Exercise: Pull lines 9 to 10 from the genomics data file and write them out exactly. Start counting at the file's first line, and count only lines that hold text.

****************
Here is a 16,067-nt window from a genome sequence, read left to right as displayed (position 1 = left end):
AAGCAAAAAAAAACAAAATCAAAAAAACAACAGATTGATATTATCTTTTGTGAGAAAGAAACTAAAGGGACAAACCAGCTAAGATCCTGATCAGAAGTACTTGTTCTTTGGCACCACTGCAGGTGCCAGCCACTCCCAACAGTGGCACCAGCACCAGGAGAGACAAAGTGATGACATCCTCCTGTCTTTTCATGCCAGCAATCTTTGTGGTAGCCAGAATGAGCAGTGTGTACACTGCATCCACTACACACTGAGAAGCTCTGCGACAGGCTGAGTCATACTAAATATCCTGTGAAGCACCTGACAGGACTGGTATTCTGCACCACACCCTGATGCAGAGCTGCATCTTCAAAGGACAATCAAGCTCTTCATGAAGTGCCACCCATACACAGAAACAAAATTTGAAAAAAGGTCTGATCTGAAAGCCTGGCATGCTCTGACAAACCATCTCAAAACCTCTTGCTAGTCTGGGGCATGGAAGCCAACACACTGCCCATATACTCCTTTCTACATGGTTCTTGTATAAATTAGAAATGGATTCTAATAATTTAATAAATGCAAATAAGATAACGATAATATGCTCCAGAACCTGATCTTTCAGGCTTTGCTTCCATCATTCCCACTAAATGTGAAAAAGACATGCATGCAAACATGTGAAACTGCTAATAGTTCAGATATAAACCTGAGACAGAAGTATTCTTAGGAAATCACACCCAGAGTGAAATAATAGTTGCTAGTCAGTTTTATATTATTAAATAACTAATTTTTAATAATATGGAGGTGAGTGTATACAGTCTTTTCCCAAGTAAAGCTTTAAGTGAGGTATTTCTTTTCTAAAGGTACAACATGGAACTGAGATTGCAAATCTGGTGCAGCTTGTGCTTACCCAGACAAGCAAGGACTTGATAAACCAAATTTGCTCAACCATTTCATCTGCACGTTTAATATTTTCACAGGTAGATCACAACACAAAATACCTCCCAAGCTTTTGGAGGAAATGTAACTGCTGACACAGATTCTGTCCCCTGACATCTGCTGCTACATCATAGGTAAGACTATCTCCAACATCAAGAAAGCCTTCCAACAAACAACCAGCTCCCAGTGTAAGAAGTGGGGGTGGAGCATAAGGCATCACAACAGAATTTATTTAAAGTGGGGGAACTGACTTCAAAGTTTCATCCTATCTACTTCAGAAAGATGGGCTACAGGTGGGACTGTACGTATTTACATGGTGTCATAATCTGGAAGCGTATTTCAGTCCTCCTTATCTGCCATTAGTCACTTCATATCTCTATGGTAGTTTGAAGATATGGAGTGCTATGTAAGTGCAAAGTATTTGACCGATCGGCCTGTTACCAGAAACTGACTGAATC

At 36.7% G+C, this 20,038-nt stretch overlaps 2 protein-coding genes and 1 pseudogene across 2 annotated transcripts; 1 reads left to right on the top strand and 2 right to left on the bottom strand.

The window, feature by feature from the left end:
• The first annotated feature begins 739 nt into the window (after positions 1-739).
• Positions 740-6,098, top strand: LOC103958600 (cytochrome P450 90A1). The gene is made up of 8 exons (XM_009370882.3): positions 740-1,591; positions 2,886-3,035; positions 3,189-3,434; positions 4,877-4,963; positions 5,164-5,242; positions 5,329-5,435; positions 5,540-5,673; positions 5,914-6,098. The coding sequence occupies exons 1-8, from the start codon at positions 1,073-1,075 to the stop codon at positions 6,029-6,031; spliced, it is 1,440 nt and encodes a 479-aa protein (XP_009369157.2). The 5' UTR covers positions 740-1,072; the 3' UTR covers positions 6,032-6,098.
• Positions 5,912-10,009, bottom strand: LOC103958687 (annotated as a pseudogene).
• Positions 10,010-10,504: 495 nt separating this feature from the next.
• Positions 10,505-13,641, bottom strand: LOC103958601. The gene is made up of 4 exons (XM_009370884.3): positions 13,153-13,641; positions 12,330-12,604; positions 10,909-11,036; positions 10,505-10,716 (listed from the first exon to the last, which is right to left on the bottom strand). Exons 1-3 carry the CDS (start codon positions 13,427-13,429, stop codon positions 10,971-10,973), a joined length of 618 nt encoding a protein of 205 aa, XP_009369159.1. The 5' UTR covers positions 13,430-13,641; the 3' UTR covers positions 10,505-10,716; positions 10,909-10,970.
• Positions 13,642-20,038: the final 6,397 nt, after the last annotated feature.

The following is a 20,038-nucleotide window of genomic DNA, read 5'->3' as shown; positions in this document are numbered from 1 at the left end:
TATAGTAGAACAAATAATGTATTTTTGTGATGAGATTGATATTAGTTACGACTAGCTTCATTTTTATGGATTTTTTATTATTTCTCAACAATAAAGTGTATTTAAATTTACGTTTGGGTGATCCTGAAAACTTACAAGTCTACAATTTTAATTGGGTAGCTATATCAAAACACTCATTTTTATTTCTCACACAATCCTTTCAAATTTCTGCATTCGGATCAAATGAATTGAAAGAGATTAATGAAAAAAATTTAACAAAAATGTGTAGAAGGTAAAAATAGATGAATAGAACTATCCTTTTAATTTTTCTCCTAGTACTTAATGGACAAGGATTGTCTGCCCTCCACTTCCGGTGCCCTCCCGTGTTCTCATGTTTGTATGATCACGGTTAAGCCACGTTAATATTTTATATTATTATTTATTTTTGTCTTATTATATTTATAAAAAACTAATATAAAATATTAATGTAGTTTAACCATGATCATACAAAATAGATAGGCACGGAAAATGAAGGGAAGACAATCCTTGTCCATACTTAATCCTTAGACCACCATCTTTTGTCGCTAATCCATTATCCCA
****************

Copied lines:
• Positions 10,505-13,641, bottom strand: LOC103958601. The gene is made up of 4 exons (XM_009370884.3): positions 13,153-13,641; positions 12,330-12,604; positions 10,909-11,036; positions 10,505-10,716 (listed from the first exon to the last, which is right to left on the bottom strand). Exons 1-3 carry the CDS (start codon positions 13,427-13,429, stop codon positions 10,971-10,973), a joined length of 618 nt encoding a protein of 205 aa, XP_009369159.1. The 5' UTR covers positions 13,430-13,641; the 3' UTR covers positions 10,505-10,716; positions 10,909-10,970.
• Positions 13,642-20,038: the final 6,397 nt, after the last annotated feature.